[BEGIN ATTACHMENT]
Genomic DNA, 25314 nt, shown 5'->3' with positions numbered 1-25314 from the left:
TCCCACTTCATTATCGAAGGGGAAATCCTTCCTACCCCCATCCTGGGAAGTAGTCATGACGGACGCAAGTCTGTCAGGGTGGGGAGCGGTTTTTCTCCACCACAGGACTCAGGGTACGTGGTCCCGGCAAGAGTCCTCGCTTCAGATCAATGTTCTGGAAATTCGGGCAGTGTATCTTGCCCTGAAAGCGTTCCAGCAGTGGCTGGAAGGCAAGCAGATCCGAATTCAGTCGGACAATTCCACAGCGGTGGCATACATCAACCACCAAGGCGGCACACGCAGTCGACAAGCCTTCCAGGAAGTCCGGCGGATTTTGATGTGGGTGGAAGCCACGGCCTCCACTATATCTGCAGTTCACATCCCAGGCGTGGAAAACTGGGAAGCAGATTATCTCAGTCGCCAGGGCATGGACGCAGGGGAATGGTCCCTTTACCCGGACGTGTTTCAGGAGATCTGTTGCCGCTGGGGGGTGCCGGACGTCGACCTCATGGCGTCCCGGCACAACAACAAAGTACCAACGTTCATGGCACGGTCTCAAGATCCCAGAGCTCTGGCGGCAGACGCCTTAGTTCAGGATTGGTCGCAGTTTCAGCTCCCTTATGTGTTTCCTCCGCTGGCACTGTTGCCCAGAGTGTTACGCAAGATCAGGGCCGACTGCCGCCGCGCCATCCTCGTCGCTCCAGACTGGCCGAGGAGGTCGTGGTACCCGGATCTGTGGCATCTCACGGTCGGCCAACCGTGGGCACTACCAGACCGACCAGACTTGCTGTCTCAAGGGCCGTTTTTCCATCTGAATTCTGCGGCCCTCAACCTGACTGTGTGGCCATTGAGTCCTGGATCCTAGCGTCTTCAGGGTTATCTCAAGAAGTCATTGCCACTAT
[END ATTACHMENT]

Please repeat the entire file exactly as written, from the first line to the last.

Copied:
Genomic DNA, 25314 nt, shown 5'->3' with positions numbered 1-25314 from the left:
TCCCACTTCATTATCGAAGGGGAAATCCTTCCTACCCCCATCCTGGGAAGTAGTCATGACGGACGCAAGTCTGTCAGGGTGGGGAGCGGTTTTTCTCCACCACAGGACTCAGGGTACGTGGTCCCGGCAAGAGTCCTCGCTTCAGATCAATGTTCTGGAAATTCGGGCAGTGTATCTTGCCCTGAAAGCGTTCCAGCAGTGGCTGGAAGGCAAGCAGATCCGAATTCAGTCGGACAATTCCACAGCGGTGGCATACATCAACCACCAAGGCGGCACACGCAGTCGACAAGCCTTCCAGGAAGTCCGGCGGATTTTGATGTGGGTGGAAGCCACGGCCTCCACTATATCTGCAGTTCACATCCCAGGCGTGGAAAACTGGGAAGCAGATTATCTCAGTCGCCAGGGCATGGACGCAGGGGAATGGTCCCTTTACCCGGACGTGTTTCAGGAGATCTGTTGCCGCTGGGGGGTGCCGGACGTCGACCTCATGGCGTCCCGGCACAACAACAAAGTACCAACGTTCATGGCACGGTCTCAAGATCCCAGAGCTCTGGCGGCAGACGCCTTAGTTCAGGATTGGTCGCAGTTTCAGCTCCCTTATGTGTTTCCTCCGCTGGCACTGTTGCCCAGAGTGTTACGCAAGATCAGGGCCGACTGCCGCCGCGCCATCCTCGTCGCTCCAGACTGGCCGAGGAGGTCGTGGTACCCGGATCTGTGGCATCTCACGGTCGGCCAACCGTGGGCACTACCAGACCGACCAGACTTGCTGTCTCAAGGGCCGTTTTTCCATCTGAATTCTGCGGCCCTCAACCTGACTGTGTGGCCATTGAGTCCTGGATCCTAGCGTCTTCAGGGTTATCTCAAGAAGTCATTGCCACTAT